A magnetar’s magnetic field is about a quadrillion (1015) Gauss. In comparison, the Earth’s magnetic field is uneven, ranging from 0.25 to 0.65 Gauss. A 15 Tesla Magnetic Resonance Image (MRI) machine generates a magnetic field of 150,000 Gauss. A standard neodymium magnet’s field is about 12,500 Gauss. One Gauss is defined as one maxwell per square centimeter.

Are magnetars able to impact the earth?

If one was close enough and experienced a starquake, it could blow away our ozone layer and destroy life on earth. Luckily, the nearest magnetar is located 9,000 light years from our planet in the constellation Carina.

Light takes time to reach us and fifty thousand years after a starquake occurred on the surface of SGR 1806-20, the radiation from the resulting explosion reached Earth on December 27, 2004 (GRB 041227). The burst had an absolute magnitude around −29 making it the brightest event known sighted on this planet from an origin outside our Solar System. The magnetar released more energy in one-tenth of a second (1.0×1040J) than our Sun releases in 150,000 years.

On December 27, 2007, a magnetar designated “SGR 1806-20” released a burst of x-rays more powerful than any ever recorded. SGR 1806-20 is about 50,000 light years away. If it had been only 10,000 light years away, it probably would have destroyed the earth’s ozone layer and caused mass extinctions. As it was, the burst was powerful enough to interfere with the planet’s atmosphere, as it gave off about 10,000 trillion, trillion, trillion watts of power.

As of 2016, SGR 1806-20 is the most highly magnetized object ever observed, with a magnetic field over 1015gauss (G) (1011tesla) in intensity

via Link

A similar blast within 3 parsecs (10 light years) of Earth would destroy the ozone layer and be similar in effect to a 12-kiloton nuclear blast at 7.5 kilometers. The nearest known magnetar to Earth is 1E 1048.1-5937, located 9,000 light-years away in the constellation Carina.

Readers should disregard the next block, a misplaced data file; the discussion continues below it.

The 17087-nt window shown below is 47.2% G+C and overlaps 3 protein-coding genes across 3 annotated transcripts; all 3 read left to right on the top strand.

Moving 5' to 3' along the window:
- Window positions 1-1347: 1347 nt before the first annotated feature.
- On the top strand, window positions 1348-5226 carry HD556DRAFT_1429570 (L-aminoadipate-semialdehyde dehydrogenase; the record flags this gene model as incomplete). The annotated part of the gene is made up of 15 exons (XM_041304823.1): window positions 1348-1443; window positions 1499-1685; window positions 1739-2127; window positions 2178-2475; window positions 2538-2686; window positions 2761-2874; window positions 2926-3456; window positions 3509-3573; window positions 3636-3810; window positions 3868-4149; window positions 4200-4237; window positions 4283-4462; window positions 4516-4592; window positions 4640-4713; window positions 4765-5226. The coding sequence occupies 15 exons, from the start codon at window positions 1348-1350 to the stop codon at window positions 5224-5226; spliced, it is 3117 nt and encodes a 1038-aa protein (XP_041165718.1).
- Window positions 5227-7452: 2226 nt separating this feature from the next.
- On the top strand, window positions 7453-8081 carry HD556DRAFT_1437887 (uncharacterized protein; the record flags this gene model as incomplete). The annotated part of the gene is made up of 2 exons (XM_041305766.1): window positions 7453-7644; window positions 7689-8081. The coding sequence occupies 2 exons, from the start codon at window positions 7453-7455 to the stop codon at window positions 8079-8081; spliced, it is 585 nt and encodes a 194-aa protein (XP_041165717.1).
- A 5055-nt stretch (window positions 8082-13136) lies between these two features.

How strong could we make a magnet?

There seems to be a practical limit of about 100 Tesla which is a million Gauss.

The strongest human-made magnetic fields are about a few hundred thousand gauss. In fact, we can’t make magnetic fields stronger than a million gauss or so without our machines just breaking down from the stress.

via Space

his amazing magnet, located at the MagLab’s Pulsed Field Facility inside the Los Alamos National Laboratory in New Mexico, produces the highest non-destructive field in the world.

The magnet produces a whopping 100 tesla. There are higher-field magnets out there; the problem is, they explode directly after the very brief experiments they are used for because they are not strong enough to withstand the forces created by such a powerful magnetic field.

This magnet is called a multi-shot because it can be used over and over again. In fact, researchers can pulse the magnet as frequently as once an hour.

via NationalMagLab

Just when you think you know how the world works, there is some new surprise. Perhaps that’s exactly how the world works. 😉

Thanks for learning about this strange universe with me. I hope you enjoyed this post.